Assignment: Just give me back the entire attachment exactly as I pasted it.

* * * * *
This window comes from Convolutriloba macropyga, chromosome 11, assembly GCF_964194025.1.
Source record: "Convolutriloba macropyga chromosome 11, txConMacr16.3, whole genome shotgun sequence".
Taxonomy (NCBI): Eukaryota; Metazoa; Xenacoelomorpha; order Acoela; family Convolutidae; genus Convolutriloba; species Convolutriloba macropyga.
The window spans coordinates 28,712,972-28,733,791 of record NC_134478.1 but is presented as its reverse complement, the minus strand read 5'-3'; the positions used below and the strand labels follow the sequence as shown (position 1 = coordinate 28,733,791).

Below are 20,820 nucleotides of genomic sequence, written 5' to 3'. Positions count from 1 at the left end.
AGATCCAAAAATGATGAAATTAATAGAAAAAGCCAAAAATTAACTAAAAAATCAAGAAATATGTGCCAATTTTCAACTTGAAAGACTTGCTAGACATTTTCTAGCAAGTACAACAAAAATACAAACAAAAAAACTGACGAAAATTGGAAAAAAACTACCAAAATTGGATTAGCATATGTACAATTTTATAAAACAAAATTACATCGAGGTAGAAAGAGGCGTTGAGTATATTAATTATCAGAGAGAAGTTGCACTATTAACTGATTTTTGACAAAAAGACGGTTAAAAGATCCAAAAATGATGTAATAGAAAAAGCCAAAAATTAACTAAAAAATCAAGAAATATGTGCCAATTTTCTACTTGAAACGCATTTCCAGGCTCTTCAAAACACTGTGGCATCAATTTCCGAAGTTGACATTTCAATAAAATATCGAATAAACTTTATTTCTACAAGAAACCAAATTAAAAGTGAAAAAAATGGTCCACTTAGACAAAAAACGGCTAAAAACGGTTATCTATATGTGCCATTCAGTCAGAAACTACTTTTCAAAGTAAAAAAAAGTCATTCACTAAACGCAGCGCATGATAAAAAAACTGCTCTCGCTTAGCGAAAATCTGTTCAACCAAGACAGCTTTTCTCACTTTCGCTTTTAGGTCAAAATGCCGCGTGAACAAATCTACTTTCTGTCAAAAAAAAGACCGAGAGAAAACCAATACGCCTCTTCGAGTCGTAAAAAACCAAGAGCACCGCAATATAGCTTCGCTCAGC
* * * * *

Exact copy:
This window comes from Convolutriloba macropyga, chromosome 11, assembly GCF_964194025.1.
Source record: "Convolutriloba macropyga chromosome 11, txConMacr16.3, whole genome shotgun sequence".
Taxonomy (NCBI): Eukaryota; Metazoa; Xenacoelomorpha; order Acoela; family Convolutidae; genus Convolutriloba; species Convolutriloba macropyga.
The window spans coordinates 28,712,972-28,733,791 of record NC_134478.1 but is presented as its reverse complement, the minus strand read 5'-3'; the positions used below and the strand labels follow the sequence as shown (position 1 = coordinate 28,733,791).

Below are 20,820 nucleotides of genomic sequence, written 5' to 3'. Positions count from 1 at the left end.
AGATCCAAAAATGATGAAATTAATAGAAAAAGCCAAAAATTAACTAAAAAATCAAGAAATATGTGCCAATTTTCAACTTGAAAGACTTGCTAGACATTTTCTAGCAAGTACAACAAAAATACAAACAAAAAAACTGACGAAAATTGGAAAAAAACTACCAAAATTGGATTAGCATATGTACAATTTTATAAAACAAAATTACATCGAGGTAGAAAGAGGCGTTGAGTATATTAATTATCAGAGAGAAGTTGCACTATTAACTGATTTTTGACAAAAAGACGGTTAAAAGATCCAAAAATGATGTAATAGAAAAAGCCAAAAATTAACTAAAAAATCAAGAAATATGTGCCAATTTTCTACTTGAAACGCATTTCCAGGCTCTTCAAAACACTGTGGCATCAATTTCCGAAGTTGACATTTCAATAAAATATCGAATAAACTTTATTTCTACAAGAAACCAAATTAAAAGTGAAAAAAATGGTCCACTTAGACAAAAAACGGCTAAAAACGGTTATCTATATGTGCCATTCAGTCAGAAACTACTTTTCAAAGTAAAAAAAAGTCATTCACTAAACGCAGCGCATGATAAAAAAACTGCTCTCGCTTAGCGAAAATCTGTTCAACCAAGACAGCTTTTCTCACTTTCGCTTTTAGGTCAAAATGCCGCGTGAACAAATCTACTTTCTGTCAAAAAAAAGACCGAGAGAAAACCAATACGCCTCTTCGAGTCGTAAAAAACCAAGAGCACCGCAATATAGCTTCGCTCAGC